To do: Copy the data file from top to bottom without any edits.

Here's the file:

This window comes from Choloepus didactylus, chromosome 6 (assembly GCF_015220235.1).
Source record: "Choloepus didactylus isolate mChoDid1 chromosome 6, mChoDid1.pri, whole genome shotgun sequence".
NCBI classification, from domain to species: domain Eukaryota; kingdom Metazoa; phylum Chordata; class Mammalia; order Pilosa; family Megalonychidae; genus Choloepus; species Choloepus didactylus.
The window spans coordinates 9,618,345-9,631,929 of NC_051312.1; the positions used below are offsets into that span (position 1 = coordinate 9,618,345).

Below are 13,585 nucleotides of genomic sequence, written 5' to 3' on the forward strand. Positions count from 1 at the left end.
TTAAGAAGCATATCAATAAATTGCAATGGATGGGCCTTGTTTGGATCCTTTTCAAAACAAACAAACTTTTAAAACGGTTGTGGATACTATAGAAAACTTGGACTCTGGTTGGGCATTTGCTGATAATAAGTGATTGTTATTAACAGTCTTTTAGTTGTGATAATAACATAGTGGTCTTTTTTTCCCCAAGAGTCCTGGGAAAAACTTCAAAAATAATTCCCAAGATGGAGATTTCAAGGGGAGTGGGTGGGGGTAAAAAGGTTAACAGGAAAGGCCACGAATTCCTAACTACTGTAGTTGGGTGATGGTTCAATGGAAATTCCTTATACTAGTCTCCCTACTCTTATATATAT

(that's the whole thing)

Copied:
This window comes from Choloepus didactylus, chromosome 6 (assembly GCF_015220235.1).
Source record: "Choloepus didactylus isolate mChoDid1 chromosome 6, mChoDid1.pri, whole genome shotgun sequence".
NCBI classification, from domain to species: domain Eukaryota; kingdom Metazoa; phylum Chordata; class Mammalia; order Pilosa; family Megalonychidae; genus Choloepus; species Choloepus didactylus.
The window spans coordinates 9,618,345-9,631,929 of NC_051312.1; the positions used below are offsets into that span (position 1 = coordinate 9,618,345).

Below are 13,585 nucleotides of genomic sequence, written 5' to 3' on the forward strand. Positions count from 1 at the left end.
TTAAGAAGCATATCAATAAATTGCAATGGATGGGCCTTGTTTGGATCCTTTTCAAAACAAACAAACTTTTAAAACGGTTGTGGATACTATAGAAAACTTGGACTCTGGTTGGGCATTTGCTGATAATAAGTGATTGTTATTAACAGTCTTTTAGTTGTGATAATAACATAGTGGTCTTTTTTTCCCCAAGAGTCCTGGGAAAAACTTCAAAAATAATTCCCAAGATGGAGATTTCAAGGGGAGTGGGTGGGGGTAAAAAGGTTAACAGGAAAGGCCACGAATTCCTAACTACTGTAGTTGGGTGATGGTTCAATGGAAATTCCTTATACTAGTCTCCCTACTCTTATATATAT